Parents struggle to cover the inflated cost of groceries and affordable childcare during a nationwide crisis


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A parent’s bundle of joy is said to be priceless, but an economy marked by inflation might challenge that notion as people shell out thousands to raise their children. 

Even as the high cost of living ebbs a bit, the cost of everything between fancy strollers and formula has hiked for the current generation of parents. It all means three out of four people with a child report having and raising their kid was “far more expensive than expected,” according to a LendingTree survey of more than 2,000 adult consumers from the U.S.

Top on the list of expenses they grapple with include food (21%), childcare (19%), and clothing (13%). Indeed, even as inflation cools, the cost of produce remains pricey in part due to labor costs and supply issues. And of course, the nation’s childcare crisis—wherein a lack of funding contributes to staffing retention issues—leads to a scramble to find affordable assistance. 

Almost half (45%) of parents report feeling like they need to overspend on their kid to keep up with the Joneses. Some (55%) dip into their savings and have entered the negatives in order to cover child-raising related costs, though most of those folks don’t regret doing so. Nearly 80% of parents report making financial sacrifices for their kids, with the most common lifestyle changes being reducing their spending on themselves, followed by pushing back retirement or personal investments, and forgoing their own career or educational opportunities.

A separate projection from Brookings’ to the Wall Street Journal clocked the cost of raising a child born in 2015 at average about $18,271 a yearly for a married middle-income couple with two kids.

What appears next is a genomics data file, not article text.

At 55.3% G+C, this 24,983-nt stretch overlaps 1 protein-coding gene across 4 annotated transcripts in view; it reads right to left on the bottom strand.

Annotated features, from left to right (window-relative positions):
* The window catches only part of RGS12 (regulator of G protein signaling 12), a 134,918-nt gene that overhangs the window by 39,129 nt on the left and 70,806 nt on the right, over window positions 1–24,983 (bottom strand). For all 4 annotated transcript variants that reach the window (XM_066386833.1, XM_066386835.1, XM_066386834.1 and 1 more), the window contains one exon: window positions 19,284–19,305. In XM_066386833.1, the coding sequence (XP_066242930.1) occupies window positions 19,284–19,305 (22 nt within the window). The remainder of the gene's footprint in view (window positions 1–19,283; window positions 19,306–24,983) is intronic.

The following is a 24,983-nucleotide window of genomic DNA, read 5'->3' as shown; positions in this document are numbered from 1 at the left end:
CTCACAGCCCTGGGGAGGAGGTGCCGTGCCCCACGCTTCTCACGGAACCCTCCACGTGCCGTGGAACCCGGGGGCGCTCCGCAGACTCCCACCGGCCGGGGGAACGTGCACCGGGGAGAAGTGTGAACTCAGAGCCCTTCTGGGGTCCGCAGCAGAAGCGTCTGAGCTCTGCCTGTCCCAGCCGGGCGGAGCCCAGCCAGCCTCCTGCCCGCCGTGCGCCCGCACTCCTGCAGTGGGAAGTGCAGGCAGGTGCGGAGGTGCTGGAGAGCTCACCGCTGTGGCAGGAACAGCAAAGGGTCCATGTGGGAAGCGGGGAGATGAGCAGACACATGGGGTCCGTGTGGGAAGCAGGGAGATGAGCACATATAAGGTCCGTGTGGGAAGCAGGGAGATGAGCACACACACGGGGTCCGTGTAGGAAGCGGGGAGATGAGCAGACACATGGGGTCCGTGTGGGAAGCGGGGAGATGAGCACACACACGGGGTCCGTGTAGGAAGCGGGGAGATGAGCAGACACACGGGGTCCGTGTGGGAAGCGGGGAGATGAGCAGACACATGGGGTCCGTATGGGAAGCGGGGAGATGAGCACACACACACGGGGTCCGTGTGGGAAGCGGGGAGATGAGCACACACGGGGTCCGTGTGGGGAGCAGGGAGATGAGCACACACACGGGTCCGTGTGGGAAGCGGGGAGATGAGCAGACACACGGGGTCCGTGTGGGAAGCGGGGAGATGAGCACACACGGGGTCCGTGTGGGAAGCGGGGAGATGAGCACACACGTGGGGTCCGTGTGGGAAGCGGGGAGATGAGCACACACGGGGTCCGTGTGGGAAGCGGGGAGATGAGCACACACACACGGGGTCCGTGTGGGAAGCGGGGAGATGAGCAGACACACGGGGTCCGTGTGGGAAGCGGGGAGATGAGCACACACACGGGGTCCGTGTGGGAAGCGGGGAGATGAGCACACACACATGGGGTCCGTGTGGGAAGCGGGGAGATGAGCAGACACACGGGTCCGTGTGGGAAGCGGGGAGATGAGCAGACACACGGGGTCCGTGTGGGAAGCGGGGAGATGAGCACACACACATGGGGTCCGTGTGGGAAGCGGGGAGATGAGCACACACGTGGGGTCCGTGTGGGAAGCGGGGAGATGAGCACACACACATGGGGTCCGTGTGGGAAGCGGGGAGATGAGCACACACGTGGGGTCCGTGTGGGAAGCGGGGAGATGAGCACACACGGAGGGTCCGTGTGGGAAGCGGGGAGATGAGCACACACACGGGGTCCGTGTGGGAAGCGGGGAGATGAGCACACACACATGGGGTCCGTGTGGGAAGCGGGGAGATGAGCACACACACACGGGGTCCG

In the end, it seems as if most parents have to put their own financial or career goals on the line to afford to give their child a comfortable lifestyle. It’s worth noting that in heterosexual relationships, the brunt of these sacrifices often lies on the woman’s shoulders—burdened by both the pay gap and gendered household roles.

“Too often we hear the rhetoric, ‘If you can’t afford kids, don’t have them,’” Julie Kashen, senior fellow and director for women’s economic justice at The Century Foundation, told Fortune last fall. “But having children isn’t like buying an in-home sauna or a fancy car, and it certainly should not be reserved for the wealthy.” 

As it stands, though, mostly only households with higher incomes are able to truly evade the childcare crisis. Almost all (90%) respondents say parenting would be an easier feat if they had more money, adding they would be able to spend more on clothes and extracurricular experiences.

The strain of having a child has started to deter more adults from having their own— 31% of those surveyed say they’ve had fewer kids due to their current finances. And a separate report from Pew Research Center shows the number of young adults saying they’re not likely to have children has increased from 37% to 44% from 2018 to 2022. With an aging population and low fertility rates, it seems as if America is set to continue to become a graying nation if the price tag on raising a child doesn’t get marked down any time soon.

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